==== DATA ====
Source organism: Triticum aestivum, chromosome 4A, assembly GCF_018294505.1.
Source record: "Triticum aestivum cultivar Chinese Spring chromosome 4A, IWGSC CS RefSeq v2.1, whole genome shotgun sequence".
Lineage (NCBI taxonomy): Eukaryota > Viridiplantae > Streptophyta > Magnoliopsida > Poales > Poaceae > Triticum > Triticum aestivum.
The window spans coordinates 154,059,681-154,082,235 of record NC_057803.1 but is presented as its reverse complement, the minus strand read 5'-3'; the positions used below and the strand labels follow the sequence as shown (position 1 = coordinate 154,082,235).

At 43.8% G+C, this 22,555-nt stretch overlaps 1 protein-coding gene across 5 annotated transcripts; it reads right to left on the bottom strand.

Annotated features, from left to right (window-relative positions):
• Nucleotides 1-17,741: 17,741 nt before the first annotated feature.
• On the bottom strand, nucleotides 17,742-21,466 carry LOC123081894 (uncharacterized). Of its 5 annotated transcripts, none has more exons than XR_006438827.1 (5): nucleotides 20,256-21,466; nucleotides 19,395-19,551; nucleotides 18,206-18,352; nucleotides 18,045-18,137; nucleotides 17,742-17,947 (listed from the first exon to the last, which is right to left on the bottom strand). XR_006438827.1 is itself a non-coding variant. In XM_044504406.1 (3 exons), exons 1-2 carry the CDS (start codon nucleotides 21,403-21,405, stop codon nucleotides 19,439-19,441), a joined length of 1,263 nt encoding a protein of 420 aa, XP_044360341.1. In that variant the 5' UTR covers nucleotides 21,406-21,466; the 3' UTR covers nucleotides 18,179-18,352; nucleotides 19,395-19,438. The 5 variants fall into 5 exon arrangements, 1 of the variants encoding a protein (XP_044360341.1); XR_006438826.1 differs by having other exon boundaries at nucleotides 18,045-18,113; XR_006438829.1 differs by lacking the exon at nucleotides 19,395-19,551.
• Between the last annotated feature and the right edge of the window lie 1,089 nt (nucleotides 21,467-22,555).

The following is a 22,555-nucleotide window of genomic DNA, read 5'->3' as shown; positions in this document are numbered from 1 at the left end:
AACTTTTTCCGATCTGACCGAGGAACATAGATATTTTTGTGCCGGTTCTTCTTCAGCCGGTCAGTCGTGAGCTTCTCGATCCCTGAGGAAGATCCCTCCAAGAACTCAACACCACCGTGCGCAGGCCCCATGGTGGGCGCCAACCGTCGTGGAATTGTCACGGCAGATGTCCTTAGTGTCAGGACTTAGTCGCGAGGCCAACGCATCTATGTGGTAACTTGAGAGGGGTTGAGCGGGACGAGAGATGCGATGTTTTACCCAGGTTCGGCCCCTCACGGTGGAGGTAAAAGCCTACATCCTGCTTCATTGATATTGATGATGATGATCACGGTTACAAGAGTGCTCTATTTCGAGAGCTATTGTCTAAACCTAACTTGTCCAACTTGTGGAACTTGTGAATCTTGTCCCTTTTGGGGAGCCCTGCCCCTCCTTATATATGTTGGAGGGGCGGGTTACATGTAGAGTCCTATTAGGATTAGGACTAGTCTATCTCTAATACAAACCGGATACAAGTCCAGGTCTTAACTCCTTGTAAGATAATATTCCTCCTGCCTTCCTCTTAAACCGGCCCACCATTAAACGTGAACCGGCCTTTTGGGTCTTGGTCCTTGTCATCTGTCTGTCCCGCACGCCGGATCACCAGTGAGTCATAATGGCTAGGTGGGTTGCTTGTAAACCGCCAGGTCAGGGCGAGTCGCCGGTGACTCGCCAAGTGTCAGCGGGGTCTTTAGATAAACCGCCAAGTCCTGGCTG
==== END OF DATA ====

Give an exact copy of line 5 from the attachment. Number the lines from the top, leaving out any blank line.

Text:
At 43.8% G+C, this 22,555-nt stretch overlaps 1 protein-coding gene across 5 annotated transcripts; it reads right to left on the bottom strand.